“The traveler sees what he sees. The tripper (tourist) sees what he has come to see.” This quote from G.K. Chesterton’s Autobiography takes on new meaning when it comes to travel, photography and Instagram.
Choose any popular spot around the world and it is mind boggling how many people are there to not just see, but photograph a particular landmark or site. All well and good, except they do so in pretty much the same manner. They come mostly to get their own Instagram shot, to claim membership in that club and to check off that experience.
That’s not a bad way to travel.
But it may not be the best way to travel. While you may have the bragging rights of capturing “the” shot, you’re likely missing so much more. In fact, you may be missing out on the best part of the place —or your trip.
Today I begin an ongoing series called, “Look the Other Way.” In it, we’ll explore numerous possibilities to do just that, to look the other way. That may mean looking up, down, from a different viewpoint, behind you or just from a different mental perspective. Today, let’s start with a rather obvious aspect: Look around.
I recently returned from Iceland (and several other Scandinavian countries). One iconic image you see of that windswept isle is of this lone church, black in color (because its wood is coated in tar for weather protection) and usually shot with the coast or nearby mountains as the backdrop. Pretty much like the shot above only, because it was a bright, sunny morning, the black is looking a little faded here.
You see it in all seasons, day and night, with or without people, but with only one exception, it’s a similar shot of just the church itself.
This lemming-like phenomenon isn’t limited to Instagram. On virtually every travel blog or site I went to before visiting Iceland, I saw the same image. Here’s what a search on Google using the Images filter reveals:
Lest you think the results are limited because my search term was Budir Black Church, an expanded search to just “Budir Iceland” resulted in pretty much the same results with a few shots of the nearby hotel added.
Using images to plan your trip
I tend to plan trips visually, reading about places that sound interesting first, then doing image searches or using Google Earth to provide a fuller sense of what the place is like. Google Earth works well for understanding what’s around the site but it isn’t the best for capturing the beauty of it. Here’s what I mean with this destination shown in Google Earth:
Thus, based on the cursory search I did for the Budir Black Church, I assumed there’d be a small isolated church worth maybe a five to ten minute stop since it was on our way.
But look what happens when you look the other way, in this case looking around the area.
There’s always more to see
First, I realized there’s a cemetery next to the church. I didn’t know that before.
Second, I had no idea there were these beautiful moss-covered tiny hills and valleys around the church that you can explore.
Third, I never realized that right next door to the “isolated” church is a lovely hotel.
Fourth, the setting is as impressive as the church. The beaches, the water and the mossy volcanic landscape around the church and beyond the hotel make for a gorgeous environment you can wander. The conical and other mountains in the background make for a nice backdrop as well.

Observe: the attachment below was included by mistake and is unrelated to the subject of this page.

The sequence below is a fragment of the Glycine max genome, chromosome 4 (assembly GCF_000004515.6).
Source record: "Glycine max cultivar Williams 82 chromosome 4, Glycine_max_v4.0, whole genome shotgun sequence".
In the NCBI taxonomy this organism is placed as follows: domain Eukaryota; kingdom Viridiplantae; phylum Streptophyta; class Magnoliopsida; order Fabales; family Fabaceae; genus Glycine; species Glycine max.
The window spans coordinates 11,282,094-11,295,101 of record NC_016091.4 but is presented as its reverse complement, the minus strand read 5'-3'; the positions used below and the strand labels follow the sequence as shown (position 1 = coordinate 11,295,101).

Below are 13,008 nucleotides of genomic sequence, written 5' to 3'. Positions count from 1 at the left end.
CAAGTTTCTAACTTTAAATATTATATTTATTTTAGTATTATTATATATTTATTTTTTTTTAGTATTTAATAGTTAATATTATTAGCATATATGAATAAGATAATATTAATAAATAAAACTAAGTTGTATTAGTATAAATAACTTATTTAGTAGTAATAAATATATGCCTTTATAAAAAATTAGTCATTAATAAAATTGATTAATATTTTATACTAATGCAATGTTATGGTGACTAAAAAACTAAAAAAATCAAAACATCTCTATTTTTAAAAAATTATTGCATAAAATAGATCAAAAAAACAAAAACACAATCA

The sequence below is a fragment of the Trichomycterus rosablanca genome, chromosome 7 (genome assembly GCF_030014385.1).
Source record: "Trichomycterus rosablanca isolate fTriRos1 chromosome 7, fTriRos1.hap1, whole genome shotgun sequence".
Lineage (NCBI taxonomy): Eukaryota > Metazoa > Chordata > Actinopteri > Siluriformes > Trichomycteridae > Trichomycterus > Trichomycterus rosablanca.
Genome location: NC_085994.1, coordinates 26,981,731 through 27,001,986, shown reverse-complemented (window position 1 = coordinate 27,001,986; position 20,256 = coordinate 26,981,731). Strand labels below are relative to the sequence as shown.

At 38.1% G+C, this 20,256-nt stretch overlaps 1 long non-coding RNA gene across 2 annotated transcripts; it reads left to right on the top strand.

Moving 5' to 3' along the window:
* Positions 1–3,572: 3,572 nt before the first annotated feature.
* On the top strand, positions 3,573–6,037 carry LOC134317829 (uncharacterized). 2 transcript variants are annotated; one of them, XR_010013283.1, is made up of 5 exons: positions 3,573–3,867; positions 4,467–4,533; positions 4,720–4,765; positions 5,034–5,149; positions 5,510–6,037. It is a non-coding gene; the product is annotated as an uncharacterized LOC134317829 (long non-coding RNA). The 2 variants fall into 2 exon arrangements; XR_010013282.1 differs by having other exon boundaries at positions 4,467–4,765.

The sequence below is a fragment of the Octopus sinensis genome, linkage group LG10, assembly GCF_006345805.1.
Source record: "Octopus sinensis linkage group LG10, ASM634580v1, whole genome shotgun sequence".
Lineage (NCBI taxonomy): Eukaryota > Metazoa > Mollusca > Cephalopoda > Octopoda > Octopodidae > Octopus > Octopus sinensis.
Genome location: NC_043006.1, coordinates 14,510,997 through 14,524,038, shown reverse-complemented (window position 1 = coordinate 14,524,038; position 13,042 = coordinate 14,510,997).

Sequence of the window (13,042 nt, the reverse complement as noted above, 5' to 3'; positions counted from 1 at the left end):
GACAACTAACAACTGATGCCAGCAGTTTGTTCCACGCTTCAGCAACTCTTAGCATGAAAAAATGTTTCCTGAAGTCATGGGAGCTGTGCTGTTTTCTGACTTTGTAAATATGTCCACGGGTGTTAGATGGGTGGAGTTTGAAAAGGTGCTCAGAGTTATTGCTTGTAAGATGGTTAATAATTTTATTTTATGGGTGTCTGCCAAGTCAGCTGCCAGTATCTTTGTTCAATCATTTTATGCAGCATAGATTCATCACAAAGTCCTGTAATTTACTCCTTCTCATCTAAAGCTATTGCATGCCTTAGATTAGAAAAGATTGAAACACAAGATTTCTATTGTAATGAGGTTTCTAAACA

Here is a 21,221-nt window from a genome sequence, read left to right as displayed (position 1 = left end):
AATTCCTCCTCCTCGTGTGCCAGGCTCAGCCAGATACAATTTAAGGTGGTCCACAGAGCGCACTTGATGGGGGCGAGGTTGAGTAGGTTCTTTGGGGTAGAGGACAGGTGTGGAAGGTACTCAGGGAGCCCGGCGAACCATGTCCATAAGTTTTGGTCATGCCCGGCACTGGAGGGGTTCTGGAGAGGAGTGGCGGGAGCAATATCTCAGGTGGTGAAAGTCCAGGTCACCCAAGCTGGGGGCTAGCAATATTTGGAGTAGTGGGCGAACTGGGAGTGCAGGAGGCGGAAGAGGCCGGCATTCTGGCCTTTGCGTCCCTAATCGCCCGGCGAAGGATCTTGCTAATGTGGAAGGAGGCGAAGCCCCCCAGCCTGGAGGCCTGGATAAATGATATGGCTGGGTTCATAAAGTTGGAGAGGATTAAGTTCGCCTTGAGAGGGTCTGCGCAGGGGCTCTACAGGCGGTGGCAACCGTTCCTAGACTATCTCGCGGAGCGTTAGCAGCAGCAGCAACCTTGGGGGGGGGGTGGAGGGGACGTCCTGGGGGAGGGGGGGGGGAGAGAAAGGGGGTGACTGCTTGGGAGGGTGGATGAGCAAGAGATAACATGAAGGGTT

Fifth, while many of the photos I’ve seen of Iceland show some lovely scenes, photographs cannot capture how beautiful many of the places are. The scenes just don’t translate well because the Icelandic experience is about being out in the vast natural environment there. You can’t capture in an image how the sun (rather rare), wind, scent of the sea, the intricate details of moss and small flowers and the expansive landscape all around you merge.
Why some images show up more often
For example, in the above photo, the scene itself when I was there was brilliant. It was a wonder to just wander amidst the grass, rocks, moss and sea. But honestly, I think it’s a rather boring photo because there’s no real subject, just the expanse.
Compare it to the following:
I love this image because while it captures the rocks, grass and beach, it has a focal point on the hotel and distant church.
This lack of subjects to ground your photos explains in part why most people take the same shots of the same places in Iceland. Iconic subjects are simply fewer and farther between there.
It helped, in my case, to have a drone to get some of these shots from above. That added a level of interest you might not behold at ground level.
A great photographer, however, can find a worthy subject anywhere, particularly when the right light and weather work together to make even an open expanse of field and distant mountains appear magical. But on a dull rainy day or a bright sunny one with no clouds like what we experienced, most of us need some subject to stand out in our photos. Hence the church or a handful or other iconic shots you see so often.
Don’t settle for what others have seen
That may explain why you only see the church in photos of Budir. But hopefully the above images reveal that there is so much more there in Budir than than just the church, both to photograph and most of all, to experience.
In any location, when you look the other way, looking beyond the iconic sight to what lies behind or on the other side of the popular subject, you discover an entire world that may be more wondrous than the one you came to see.